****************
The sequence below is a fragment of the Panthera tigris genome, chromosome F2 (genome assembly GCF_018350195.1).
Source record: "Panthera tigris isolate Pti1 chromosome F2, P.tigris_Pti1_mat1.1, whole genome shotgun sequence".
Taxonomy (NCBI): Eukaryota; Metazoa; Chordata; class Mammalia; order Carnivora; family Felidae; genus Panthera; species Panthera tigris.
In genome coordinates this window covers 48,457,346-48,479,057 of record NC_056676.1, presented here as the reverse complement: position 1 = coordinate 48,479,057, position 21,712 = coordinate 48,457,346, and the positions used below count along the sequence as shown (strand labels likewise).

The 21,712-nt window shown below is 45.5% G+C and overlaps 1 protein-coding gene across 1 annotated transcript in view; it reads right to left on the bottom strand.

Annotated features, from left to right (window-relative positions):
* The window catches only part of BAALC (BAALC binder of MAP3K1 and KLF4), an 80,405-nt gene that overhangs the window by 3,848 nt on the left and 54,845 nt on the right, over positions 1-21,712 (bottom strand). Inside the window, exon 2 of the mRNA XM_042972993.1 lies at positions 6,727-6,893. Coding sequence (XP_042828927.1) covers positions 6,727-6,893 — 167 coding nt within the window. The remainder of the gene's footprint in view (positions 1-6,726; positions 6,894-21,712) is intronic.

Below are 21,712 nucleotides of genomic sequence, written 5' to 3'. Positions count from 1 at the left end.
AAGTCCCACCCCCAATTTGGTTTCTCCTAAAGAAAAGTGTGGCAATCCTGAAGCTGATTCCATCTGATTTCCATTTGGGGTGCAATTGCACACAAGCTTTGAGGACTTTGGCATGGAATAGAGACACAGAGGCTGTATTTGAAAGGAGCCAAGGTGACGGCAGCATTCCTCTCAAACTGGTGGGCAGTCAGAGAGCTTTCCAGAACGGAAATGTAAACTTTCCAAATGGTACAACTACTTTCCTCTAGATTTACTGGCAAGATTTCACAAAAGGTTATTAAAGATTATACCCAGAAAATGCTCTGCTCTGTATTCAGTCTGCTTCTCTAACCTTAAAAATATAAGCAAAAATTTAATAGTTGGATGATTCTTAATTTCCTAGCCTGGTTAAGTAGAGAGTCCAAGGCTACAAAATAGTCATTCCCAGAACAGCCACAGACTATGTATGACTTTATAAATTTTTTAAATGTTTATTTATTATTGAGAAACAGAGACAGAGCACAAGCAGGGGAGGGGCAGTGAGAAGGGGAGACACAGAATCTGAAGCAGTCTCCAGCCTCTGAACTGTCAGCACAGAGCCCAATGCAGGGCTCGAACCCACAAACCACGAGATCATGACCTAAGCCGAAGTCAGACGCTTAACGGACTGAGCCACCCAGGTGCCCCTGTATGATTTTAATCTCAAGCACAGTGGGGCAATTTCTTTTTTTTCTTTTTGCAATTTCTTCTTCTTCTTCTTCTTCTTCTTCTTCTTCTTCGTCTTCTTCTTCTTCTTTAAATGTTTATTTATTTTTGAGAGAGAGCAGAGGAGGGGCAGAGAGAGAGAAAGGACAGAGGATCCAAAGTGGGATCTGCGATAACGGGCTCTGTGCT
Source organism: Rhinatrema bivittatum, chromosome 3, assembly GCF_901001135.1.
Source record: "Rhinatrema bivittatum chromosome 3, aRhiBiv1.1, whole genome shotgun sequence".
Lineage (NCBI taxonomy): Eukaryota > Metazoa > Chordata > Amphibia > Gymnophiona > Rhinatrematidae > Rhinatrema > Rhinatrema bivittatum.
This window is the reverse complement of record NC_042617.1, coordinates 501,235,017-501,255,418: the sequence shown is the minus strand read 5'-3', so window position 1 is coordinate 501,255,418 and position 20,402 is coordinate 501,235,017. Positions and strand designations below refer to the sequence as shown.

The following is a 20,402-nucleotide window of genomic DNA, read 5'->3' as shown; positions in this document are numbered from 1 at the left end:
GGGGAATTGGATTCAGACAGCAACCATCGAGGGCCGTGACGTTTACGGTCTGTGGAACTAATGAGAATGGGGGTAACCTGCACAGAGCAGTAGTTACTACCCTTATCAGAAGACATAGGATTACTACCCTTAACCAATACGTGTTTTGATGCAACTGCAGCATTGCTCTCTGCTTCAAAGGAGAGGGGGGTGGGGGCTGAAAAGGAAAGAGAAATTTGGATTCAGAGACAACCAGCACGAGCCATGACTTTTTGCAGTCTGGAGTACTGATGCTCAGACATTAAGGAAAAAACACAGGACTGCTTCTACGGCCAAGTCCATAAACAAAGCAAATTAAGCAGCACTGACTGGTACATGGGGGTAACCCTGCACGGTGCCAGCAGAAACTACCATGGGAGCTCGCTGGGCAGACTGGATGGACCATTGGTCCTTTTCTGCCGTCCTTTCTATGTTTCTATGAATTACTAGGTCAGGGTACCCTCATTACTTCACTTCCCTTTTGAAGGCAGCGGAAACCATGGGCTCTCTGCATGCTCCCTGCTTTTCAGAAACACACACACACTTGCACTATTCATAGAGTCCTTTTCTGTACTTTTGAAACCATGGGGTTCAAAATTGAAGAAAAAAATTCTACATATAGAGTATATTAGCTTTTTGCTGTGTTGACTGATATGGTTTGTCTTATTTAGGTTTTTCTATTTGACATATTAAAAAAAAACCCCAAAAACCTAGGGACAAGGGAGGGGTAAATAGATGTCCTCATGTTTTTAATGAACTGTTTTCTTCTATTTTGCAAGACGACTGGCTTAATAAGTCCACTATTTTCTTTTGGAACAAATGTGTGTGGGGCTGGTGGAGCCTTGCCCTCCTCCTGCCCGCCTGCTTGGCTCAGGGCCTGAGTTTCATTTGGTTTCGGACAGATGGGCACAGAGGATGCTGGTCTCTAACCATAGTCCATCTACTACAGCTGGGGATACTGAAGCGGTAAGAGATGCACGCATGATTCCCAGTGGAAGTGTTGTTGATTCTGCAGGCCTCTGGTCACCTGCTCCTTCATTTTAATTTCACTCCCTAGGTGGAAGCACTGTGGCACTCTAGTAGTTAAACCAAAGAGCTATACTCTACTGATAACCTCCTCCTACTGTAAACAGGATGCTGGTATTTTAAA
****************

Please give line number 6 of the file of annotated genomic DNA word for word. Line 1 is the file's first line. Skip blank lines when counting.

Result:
Annotated features, from left to right (window-relative positions):